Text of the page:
Anyway, I'm 99% sure this thread is nothing more than people who don't realize people rag on Detroit because there are better options.  Just like people rag on Sparty because there are better options.  Or the elitists on this board always talk about how Michigan academics are the big difference.

People are getting all butt hurt about the media ragging on Detroit, but raise your hand if you'd go raise a family there.  And that's no one.


February 7th, 2011 at 10:56 PM ^

That's not what people are getting upset about. It is the fact that for the length of a two minute commercial the families that are there in Detroit right now got to puff out their chest and feel some pride even if for just that moment. Now some asshole tried to take that from them and for none other than politics.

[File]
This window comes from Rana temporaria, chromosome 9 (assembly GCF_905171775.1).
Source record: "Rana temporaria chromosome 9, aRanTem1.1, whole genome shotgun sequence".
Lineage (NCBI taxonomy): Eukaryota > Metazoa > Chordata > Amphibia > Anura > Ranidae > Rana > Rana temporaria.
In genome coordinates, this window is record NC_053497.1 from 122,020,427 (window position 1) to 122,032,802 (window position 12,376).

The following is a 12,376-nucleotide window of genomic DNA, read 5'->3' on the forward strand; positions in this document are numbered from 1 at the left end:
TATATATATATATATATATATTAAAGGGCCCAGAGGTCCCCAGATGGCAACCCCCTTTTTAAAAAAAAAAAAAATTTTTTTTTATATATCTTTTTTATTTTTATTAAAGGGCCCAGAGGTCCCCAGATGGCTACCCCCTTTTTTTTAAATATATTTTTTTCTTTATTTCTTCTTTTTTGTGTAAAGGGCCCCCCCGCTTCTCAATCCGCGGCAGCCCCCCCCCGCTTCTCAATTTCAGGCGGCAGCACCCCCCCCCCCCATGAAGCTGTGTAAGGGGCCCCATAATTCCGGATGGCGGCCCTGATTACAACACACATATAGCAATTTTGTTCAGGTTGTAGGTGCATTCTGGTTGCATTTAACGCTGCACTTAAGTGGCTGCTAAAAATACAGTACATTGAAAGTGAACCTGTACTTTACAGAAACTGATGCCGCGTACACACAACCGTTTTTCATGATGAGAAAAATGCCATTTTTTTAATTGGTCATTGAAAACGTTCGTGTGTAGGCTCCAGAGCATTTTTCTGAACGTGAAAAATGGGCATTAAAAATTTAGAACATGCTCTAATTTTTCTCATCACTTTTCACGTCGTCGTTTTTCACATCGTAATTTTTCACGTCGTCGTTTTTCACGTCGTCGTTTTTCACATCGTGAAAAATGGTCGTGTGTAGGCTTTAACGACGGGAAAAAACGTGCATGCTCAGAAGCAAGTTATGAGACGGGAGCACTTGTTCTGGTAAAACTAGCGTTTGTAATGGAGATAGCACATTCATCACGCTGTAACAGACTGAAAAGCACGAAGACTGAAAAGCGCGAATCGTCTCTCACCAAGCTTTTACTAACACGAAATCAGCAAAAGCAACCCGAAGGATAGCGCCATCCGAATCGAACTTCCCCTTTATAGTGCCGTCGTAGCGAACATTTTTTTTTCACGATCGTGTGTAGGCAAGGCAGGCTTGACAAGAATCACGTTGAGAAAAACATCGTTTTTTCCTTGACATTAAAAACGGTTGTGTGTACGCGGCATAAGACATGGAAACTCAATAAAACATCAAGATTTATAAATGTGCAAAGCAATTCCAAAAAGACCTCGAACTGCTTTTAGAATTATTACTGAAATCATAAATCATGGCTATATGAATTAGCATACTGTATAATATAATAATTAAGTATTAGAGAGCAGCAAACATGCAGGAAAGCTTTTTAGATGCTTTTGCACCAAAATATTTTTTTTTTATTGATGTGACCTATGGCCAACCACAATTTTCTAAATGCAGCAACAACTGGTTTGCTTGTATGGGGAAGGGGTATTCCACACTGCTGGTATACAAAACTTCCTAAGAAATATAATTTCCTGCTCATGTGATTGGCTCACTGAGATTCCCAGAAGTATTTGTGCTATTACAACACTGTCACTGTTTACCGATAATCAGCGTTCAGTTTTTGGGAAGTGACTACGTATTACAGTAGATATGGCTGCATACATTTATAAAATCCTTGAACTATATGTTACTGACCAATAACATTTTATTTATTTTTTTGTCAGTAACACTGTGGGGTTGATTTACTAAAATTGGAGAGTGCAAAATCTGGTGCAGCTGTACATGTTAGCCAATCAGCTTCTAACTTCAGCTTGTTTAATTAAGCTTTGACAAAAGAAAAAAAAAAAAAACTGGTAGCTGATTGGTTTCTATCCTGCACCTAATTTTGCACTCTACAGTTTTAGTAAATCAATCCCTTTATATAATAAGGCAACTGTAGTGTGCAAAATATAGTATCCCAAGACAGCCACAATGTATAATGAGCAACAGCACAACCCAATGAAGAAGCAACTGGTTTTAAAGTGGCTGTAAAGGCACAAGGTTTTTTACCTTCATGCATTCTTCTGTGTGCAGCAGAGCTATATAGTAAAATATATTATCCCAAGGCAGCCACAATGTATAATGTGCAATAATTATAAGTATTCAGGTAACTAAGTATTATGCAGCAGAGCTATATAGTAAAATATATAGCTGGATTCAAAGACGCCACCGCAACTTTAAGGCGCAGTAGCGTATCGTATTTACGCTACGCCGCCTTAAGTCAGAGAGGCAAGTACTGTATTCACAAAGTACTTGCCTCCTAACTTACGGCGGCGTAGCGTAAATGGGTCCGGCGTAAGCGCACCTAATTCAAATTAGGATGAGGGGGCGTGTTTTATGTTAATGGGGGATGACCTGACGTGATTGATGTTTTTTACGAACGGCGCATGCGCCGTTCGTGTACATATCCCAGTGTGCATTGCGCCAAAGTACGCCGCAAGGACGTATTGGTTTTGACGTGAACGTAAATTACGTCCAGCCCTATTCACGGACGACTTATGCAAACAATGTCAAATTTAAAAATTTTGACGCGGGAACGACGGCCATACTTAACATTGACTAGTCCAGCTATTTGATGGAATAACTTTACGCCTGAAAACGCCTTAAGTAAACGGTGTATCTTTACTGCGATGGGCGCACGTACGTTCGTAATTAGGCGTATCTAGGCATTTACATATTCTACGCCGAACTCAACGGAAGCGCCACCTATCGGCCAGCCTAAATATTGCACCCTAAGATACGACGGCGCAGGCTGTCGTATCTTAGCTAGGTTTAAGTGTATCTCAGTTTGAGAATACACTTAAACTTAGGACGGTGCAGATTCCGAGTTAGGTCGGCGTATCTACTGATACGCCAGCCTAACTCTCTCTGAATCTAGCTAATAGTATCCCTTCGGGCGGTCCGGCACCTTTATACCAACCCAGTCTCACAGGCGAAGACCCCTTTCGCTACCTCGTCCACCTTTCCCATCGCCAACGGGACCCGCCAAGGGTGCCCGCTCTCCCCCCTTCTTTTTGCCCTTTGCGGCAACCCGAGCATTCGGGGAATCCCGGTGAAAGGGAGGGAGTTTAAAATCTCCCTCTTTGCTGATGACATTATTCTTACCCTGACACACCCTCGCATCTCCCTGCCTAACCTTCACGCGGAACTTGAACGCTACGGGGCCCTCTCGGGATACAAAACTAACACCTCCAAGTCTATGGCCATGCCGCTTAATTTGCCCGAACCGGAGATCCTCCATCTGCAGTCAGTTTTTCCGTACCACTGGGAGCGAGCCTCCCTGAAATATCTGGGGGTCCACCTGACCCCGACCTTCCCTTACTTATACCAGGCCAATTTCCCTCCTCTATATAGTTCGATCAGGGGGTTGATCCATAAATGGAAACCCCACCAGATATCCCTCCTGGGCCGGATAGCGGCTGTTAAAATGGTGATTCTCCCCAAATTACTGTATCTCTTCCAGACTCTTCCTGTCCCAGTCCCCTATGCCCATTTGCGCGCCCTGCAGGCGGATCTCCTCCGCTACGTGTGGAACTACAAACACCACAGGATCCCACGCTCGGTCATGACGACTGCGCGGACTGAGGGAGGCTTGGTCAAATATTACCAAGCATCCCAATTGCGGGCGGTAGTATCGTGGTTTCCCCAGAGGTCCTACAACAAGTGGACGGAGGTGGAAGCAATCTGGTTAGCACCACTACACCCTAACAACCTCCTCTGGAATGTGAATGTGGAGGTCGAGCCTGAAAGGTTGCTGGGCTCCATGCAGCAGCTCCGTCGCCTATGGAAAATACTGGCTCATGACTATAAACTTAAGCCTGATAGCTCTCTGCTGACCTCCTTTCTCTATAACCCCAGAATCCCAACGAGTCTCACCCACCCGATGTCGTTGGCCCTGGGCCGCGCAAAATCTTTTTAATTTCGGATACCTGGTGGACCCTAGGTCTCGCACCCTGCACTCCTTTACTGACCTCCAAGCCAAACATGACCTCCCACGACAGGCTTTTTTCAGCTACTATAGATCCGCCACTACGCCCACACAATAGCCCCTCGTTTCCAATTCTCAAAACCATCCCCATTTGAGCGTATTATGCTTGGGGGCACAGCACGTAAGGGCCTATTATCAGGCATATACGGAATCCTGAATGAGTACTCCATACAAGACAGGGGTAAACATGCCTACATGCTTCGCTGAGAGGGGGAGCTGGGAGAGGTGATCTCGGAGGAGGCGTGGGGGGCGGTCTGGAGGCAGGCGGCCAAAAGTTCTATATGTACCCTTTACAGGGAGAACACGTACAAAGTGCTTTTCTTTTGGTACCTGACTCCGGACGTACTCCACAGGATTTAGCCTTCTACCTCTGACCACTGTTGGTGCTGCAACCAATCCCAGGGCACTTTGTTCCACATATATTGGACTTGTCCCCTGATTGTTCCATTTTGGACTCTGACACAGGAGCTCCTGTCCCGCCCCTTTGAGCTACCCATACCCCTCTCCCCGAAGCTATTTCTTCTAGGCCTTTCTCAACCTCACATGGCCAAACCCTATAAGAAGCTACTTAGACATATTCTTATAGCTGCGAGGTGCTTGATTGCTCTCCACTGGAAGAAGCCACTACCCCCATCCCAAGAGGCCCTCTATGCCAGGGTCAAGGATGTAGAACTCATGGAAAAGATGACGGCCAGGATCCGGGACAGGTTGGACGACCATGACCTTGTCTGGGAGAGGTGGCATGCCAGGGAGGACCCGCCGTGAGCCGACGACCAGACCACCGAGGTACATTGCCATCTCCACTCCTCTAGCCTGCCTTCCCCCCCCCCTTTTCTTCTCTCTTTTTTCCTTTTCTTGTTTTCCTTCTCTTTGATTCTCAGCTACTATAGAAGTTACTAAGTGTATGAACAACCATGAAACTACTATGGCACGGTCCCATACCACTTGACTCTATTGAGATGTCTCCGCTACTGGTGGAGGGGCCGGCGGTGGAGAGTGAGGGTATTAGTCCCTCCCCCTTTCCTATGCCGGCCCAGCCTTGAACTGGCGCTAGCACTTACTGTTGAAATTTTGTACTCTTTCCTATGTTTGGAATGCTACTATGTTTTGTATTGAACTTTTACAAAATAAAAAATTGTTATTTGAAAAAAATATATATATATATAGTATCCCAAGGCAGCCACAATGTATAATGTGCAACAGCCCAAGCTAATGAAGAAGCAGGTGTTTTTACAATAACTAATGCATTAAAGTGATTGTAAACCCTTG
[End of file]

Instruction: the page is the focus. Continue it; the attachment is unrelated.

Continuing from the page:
February 8th, 2011 at 10:24 AM ^

It isn't a blank slate.

It is a slate full of decay, urban blight, and unsustainable costs.

I was born in Detroit and hope that the city can be restored to greatness, but it is far from it.  The fact remains that there aren't many (any?) new compelling reasons for a business to be located there.  State taxes are among the highest in the nation and it is nearly impossible for an industrial concern to compete vs. a right-to-work state.


February 7th, 2011 at 11:22 PM ^

I'm not really taking a strong position other than douchebaggish off-the-cuff sarcasm out of boredom.  But I do abhor Chrysler and the 3 bailouts (80's, Cerebrus, TARP) it's received.  At what point does the concept of paying luxury prices for Dodges finally get shot in the head and put to rest?